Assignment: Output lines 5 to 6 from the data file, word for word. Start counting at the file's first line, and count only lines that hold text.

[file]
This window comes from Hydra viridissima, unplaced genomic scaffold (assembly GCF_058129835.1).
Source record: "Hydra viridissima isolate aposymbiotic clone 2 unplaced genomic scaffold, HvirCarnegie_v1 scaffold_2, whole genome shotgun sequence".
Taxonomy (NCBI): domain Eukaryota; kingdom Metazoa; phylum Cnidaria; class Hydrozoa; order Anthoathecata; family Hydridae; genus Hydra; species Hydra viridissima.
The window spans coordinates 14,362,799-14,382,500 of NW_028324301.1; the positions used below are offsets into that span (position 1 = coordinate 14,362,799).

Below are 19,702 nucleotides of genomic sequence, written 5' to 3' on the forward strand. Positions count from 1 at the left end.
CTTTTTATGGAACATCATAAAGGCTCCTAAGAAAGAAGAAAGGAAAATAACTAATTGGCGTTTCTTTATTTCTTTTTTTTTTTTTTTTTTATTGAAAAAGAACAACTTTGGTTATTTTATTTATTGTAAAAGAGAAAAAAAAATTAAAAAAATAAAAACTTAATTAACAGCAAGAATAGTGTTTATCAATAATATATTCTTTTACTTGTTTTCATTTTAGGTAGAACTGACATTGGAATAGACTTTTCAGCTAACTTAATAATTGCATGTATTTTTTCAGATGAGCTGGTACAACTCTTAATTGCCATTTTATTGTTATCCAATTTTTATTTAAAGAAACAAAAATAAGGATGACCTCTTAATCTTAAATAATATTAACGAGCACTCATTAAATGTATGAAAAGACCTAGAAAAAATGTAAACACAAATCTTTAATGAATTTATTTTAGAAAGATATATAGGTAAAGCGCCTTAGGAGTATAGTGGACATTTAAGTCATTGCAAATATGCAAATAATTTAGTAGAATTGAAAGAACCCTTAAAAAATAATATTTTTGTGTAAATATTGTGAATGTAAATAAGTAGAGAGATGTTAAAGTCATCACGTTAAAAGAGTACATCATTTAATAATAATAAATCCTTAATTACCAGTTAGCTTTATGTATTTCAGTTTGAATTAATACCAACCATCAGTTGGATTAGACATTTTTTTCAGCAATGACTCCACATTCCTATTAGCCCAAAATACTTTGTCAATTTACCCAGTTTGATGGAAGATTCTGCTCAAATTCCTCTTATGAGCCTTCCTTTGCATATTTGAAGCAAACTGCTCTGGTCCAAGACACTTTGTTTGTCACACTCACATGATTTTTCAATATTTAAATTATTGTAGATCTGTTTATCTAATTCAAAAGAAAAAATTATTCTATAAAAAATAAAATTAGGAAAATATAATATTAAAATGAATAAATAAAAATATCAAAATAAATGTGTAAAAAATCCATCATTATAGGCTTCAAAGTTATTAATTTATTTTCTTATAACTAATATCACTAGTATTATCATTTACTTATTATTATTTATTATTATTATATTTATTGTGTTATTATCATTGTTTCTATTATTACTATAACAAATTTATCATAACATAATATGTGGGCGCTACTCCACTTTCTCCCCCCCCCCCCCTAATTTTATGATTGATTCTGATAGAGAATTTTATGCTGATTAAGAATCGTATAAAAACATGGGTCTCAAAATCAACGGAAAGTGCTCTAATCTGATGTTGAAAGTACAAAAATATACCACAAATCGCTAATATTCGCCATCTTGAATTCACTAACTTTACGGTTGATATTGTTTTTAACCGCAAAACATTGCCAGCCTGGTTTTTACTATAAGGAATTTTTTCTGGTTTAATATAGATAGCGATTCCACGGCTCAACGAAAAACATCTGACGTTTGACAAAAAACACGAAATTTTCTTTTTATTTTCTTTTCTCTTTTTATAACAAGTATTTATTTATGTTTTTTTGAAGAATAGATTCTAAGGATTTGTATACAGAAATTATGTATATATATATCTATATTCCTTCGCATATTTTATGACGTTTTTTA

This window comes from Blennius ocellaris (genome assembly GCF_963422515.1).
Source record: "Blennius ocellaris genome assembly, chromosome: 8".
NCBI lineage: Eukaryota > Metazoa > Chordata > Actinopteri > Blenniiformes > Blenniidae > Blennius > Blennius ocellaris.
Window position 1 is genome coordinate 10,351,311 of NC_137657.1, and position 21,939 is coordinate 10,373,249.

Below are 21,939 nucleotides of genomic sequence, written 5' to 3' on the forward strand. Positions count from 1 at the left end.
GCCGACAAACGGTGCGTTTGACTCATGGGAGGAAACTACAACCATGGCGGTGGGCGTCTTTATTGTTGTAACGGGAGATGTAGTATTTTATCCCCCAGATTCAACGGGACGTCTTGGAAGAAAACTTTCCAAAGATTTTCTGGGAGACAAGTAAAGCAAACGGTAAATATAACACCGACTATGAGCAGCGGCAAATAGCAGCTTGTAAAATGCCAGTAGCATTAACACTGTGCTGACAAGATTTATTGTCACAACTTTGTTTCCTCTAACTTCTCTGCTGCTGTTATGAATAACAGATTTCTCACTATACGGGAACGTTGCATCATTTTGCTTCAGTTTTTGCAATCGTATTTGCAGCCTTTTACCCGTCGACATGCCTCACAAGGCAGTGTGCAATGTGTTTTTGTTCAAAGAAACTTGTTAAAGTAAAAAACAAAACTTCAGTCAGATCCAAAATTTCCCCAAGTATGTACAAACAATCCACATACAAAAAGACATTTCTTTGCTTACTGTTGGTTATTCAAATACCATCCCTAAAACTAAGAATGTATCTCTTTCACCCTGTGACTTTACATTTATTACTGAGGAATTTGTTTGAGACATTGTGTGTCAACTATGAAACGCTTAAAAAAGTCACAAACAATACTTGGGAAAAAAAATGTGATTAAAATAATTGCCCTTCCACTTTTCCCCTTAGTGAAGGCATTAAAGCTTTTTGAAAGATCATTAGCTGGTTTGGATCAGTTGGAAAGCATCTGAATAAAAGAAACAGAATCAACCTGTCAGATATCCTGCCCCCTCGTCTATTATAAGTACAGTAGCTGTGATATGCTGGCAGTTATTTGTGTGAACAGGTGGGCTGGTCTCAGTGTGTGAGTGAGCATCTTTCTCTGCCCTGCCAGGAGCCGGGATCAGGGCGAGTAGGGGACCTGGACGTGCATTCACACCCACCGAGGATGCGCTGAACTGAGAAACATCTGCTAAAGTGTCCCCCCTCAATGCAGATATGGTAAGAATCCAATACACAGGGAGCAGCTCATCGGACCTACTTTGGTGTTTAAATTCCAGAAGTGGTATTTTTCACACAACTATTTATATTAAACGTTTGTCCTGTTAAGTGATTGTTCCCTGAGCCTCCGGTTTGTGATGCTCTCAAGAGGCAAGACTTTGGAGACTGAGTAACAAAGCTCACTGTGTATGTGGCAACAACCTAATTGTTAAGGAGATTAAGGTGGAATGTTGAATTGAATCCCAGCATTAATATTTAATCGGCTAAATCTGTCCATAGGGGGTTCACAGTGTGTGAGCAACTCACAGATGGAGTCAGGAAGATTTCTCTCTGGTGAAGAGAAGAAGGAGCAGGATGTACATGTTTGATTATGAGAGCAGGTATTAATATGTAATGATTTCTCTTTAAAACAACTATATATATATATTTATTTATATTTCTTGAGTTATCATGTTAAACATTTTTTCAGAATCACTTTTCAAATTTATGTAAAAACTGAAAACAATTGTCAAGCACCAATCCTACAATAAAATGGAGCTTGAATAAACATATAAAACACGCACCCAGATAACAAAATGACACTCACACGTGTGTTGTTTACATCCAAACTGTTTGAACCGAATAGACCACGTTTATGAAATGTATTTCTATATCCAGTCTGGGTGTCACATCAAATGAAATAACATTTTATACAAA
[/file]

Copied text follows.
Below are 19,702 nucleotides of genomic sequence, written 5' to 3' on the forward strand. Positions count from 1 at the left end.
CTTTTTATGGAACATCATAAAGGCTCCTAAGAAAGAAGAAAGGAAAATAACTAATTGGCGTTTCTTTATTTCTTTTTTTTTTTTTTTTTTATTGAAAAAGAACAACTTTGGTTATTTTATTTATTGTAAAAGAGAAAAAAAAATTAAAAAAATAAAAACTTAATTAACAGCAAGAATAGTGTTTATCAATAATATATTCTTTTACTTGTTTTCATTTTAGGTAGAACTGACATTGGAATAGACTTTTCAGCTAACTTAATAATTGCATGTATTTTTTCAGATGAGCTGGTACAACTCTTAATTGCCATTTTATTGTTATCCAATTTTTATTTAAAGAAACAAAAATAAGGATGACCTCTTAATCTTAAATAATATTAACGAGCACTCATTAAATGTATGAAAAGACCTAGAAAAAATGTAAACACAAATCTTTAATGAATTTATTTTAGAAAGATATATAGGTAAAGCGCCTTAGGAGTATAGTGGACATTTAAGTCATTGCAAATATGCAAATAATTTAGTAGAATTGAAAGAACCCTTAAAAAATAATATTTTTGTGTAAATATTGTGAATGTAAATAAGTAGAGAGATGTTAAAGTCATCACGTTAAAAGAGTACATCATTTAATAATAATAAATCCTTAATTACCAGTTAGCTTTATGTATTTCAGTTTGAATTAATACCAACCATCAGTTGGATTAGACATTTTTTTCAGCAATGACTCCACATTCCTATTAGCCCAAAATACTTTGTCAATTTACCCAGTTTGATGGAAGATTCTGCTCAAATTCCTCTTATGAGCCTTCCTTTGCATATTTGAAGCAAACTGCTCTGGTCCAAGACACTTTGTTTGTCACACTCACATGATTTTTCAATATTTAAATTATTGTAGATCTGTTTATCTAATTCAAAAGAAAAAATTATTCTATAAAAAATAAAATTAGGAAAATATAATATTAAAATGAATAAATAAAAATATCAAAATAAATGTGTAAAAAATCCATCATTATAGGCTTCAAAGTTATTAATTTATTTTCTTATAACTAATATCACTAGTATTATCATTTACTTATTATTATTTATTATTATTATATTTATTGTGTTATTATCATTGTTTCTATTATTACTATAACAAATTTATCATAACATAATATGTGGGCGCTACTCCACTTTCTCCCCCCCCCCCCCTAATTTTATGATTGATTCTGATAGAGAATTTTATGCTGATTAAGAATCGTATAAAAACATGGGTCTCAAAATCAACGGAAAGTGCTCTAATCTGATGTTGAAAGTACAAAAATATACCACAAATCGCTAATATTCGCCATCTTGAATTCACTAACTTTACGGTTGATATTGTTTTTAACCGCAAAACATTGCCAGCCTGGTTTTTACTATAAGGAATTTTTTCTGGTTTAATATAGATAGCGATTCCACGGCTCAACGAAAAACATCTGACGTTTGACAAAAAACACGAAATTTTCTTTTTATTTTCTTTTCTCTTTTTATAACAAGTATTTATTTATGTTTTTTTGAAGAATAGATTCTAAGGATTTGTATACAGAAATTATGTATATATATATCTATATTCCTTCGCATATTTTATGACGTTTTTTA